Magazine Companion Websites

All of the magazines mentioned above also have companion websites.  On these websites,students can read more about different subjects and topics covered in the magazine along with being able to play games, watch video clips, solve riddles, and complete different activities and crafts.  On their websites, you can also view past issues of the magazine or parts of current articles without subscribing.  Many sites also include teacher and parent companion materials

Currently on the Ranger Rick website, there is information about the Oil Spill in the Gulf.  This was a topic covered in this month’s magazine.  This extension provides a way for children to learn about the spill, how it is affecting the animals, and what they can do to help – but at their level.  The Your Big Backyard website has different summer activities and crafts.  On the Zoobooks website, kids can play a variety of  games along with visiting a virtual zoo, guessing different types of animals, and access to an animal directory.

The Sports Illustrated for Kids website has videos, blogs, articles, and photos of the current happenings in the sports world.  This site also has sports related online games, some of which have students learn different sports trivia in order to win the game.  The National Geographic Kids website has very similar activities on their site except the focus is on animals, people, and places.

Highlights has two different companion websites for their magazine. Highlights Kids has games, puzzles, crafts, stories, and science links. Highlights Puzzlemania contains a variety of different puzzles for kids to solve including Sudoku, story twisters, code cracking, and answering trick questions.

The American Girl website has two sections – one for shopping for American Girl dolls & accessories and one for online play.  The online play section includes activities, games, quizzes, and information about the different dolls.  Each of the different dolls has a story about them.  These stories can encourage the girl’s to learn more about that topical focus.

Overall, great kids magazines have a place in the classroom to encourage struggling readers with engaging high-quality level-appropriate stories and articles.  Subscriptions are inexpensive and should be added to your classroom wish lists for the coming school year.

-Article by Laura Ketcham

Photo from mclib

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Online Summer Reading Sites for Students with Special Needs

Schools urge that students continue to read over the summer to help to maintain and build their reading skills in preparation for the next school year.  Many districts also provide online reading applications, like MangoMon or Learning Today, along with reading lists with high-quality novels for summer projects and book reports.  Below is a list of websites with online reading games and activities and booklists that you can pass along to parents for summer reading for students, including students with special needs.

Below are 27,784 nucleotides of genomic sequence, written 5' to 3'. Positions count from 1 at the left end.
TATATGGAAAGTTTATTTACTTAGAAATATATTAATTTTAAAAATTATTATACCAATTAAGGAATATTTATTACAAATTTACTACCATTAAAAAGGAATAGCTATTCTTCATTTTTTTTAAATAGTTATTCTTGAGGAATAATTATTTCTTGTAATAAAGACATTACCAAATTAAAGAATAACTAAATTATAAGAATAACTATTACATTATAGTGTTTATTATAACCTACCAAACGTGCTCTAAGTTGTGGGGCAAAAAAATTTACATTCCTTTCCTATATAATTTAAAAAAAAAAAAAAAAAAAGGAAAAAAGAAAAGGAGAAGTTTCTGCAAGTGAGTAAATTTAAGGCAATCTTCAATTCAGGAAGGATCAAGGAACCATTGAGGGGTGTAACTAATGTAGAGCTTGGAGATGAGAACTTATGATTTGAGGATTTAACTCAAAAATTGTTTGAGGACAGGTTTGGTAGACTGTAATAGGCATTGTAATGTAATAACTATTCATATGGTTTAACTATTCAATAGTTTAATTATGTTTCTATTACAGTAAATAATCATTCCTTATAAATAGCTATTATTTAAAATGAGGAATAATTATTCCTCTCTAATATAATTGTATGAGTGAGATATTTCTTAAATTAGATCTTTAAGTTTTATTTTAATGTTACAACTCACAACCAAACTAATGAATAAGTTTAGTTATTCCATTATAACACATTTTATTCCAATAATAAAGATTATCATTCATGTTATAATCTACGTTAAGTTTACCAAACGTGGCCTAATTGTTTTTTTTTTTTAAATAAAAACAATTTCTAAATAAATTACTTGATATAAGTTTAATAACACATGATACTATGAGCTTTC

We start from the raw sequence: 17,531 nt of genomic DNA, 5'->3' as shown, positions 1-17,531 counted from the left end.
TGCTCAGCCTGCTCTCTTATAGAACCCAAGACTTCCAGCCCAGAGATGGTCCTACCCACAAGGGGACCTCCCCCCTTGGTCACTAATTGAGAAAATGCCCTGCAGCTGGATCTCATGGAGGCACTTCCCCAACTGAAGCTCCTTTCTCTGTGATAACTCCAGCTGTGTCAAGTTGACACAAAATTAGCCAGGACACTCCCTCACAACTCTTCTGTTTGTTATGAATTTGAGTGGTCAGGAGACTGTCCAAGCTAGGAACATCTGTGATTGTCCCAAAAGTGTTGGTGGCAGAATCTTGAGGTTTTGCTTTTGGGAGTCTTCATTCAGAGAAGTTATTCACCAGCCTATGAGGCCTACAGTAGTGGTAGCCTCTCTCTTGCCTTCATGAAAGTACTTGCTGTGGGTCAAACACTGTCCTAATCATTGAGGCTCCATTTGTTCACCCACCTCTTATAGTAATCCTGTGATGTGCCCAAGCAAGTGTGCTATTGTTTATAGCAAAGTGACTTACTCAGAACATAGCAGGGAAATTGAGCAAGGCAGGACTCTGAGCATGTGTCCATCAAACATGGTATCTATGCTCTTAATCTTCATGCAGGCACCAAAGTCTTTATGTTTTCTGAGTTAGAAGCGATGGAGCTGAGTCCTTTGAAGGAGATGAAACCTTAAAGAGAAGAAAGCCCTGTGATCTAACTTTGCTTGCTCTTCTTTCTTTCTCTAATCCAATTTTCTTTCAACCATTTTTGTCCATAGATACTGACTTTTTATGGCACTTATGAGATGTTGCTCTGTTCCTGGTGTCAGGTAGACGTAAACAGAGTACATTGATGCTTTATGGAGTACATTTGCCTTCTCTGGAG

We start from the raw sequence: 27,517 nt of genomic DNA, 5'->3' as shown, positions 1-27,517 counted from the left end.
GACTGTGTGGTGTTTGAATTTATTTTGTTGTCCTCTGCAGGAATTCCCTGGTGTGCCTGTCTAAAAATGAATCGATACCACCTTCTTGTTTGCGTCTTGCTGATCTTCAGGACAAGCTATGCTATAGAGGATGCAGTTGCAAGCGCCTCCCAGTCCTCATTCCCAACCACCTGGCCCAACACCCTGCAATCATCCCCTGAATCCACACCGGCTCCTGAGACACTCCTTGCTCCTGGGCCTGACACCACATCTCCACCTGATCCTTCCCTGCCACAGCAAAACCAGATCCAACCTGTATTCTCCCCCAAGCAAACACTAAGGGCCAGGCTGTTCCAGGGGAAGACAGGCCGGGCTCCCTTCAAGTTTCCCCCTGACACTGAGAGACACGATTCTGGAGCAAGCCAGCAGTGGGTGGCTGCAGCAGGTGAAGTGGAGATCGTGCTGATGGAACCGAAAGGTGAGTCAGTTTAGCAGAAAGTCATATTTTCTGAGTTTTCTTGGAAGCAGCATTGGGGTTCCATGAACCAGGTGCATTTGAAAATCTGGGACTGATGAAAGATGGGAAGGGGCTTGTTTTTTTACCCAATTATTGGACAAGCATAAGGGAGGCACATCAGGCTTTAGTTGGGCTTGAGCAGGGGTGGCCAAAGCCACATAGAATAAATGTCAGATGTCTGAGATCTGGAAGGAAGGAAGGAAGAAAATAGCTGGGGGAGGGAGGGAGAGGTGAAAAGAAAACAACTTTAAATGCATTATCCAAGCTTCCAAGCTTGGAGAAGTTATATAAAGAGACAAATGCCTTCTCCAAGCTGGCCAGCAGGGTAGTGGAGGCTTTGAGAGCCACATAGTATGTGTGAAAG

Education World Links for Summer Reading

Education World has a page devoted to summer reading lists.  They have compiled lists of recommended reading for K-12 students from various schools around the United States along with the International Reading Association.  They also have a site link for students to upload their book reviews for the books they read over the summer.

Sunshine State Young Readers Award Site

The Sunshine State Young Readers Award website has an updated annotated list of the top books for young readers and grades 3-5.  This list provides the titles, authors, a photograph of the book coves, and a short synopsis of the novels.  The annotated list is of books that have come out in the past few years.  They also have archived lists of previous year’s top awarded books, which would also be great for summer reading.

Emerging Reading Activities with Starfall

Starfall is a great online program for younger students who are learning to read.  This site provides interactive fun games and reading passages with promotion of basic reading skills including letters, phonics, and phonemic awareness.  This site is easy to use even for the youngest of learners and special needs students.

Kaboose Reading Games

Kaboose has a page on their site devoted to reading games.  There are games for K-5 learners.  The games include word puzzles, anagrams, spelling, reading comprehension, word searches, parts of speech, nouns, vocabulary, and even practices for foreign languages and Lexile levels.

Reading Rockets Tips for Parents

Reading Rockets is a PBS site devoted to building reading skills for children.  The have an article with great tips for parents to encourage summer reading.  They include traditional ideas like reading aloud to your child and encouraging them to read novels, but also think outside the box by including reading into your everyday activities like reading road signs or reading the signs at the grocery store.  They also encourage allowing children to read the ‘popular’ books along with books on tape as other methods to encourage struggling or uninterested readers.  They also have a Summer Reading section on their site with information for teachers, parents, videos, articles, blogs, activities, and downloadable materials.

All teachers should provide interesting reading activities, options, novels, and resources as part of a going-home package before the end of the school year.  This can help many students to maintain the skills they have learned throughout the school year and even give them a head start for the next grade!

-Article by Laura Ketcham

-Picture by Wesley Fryer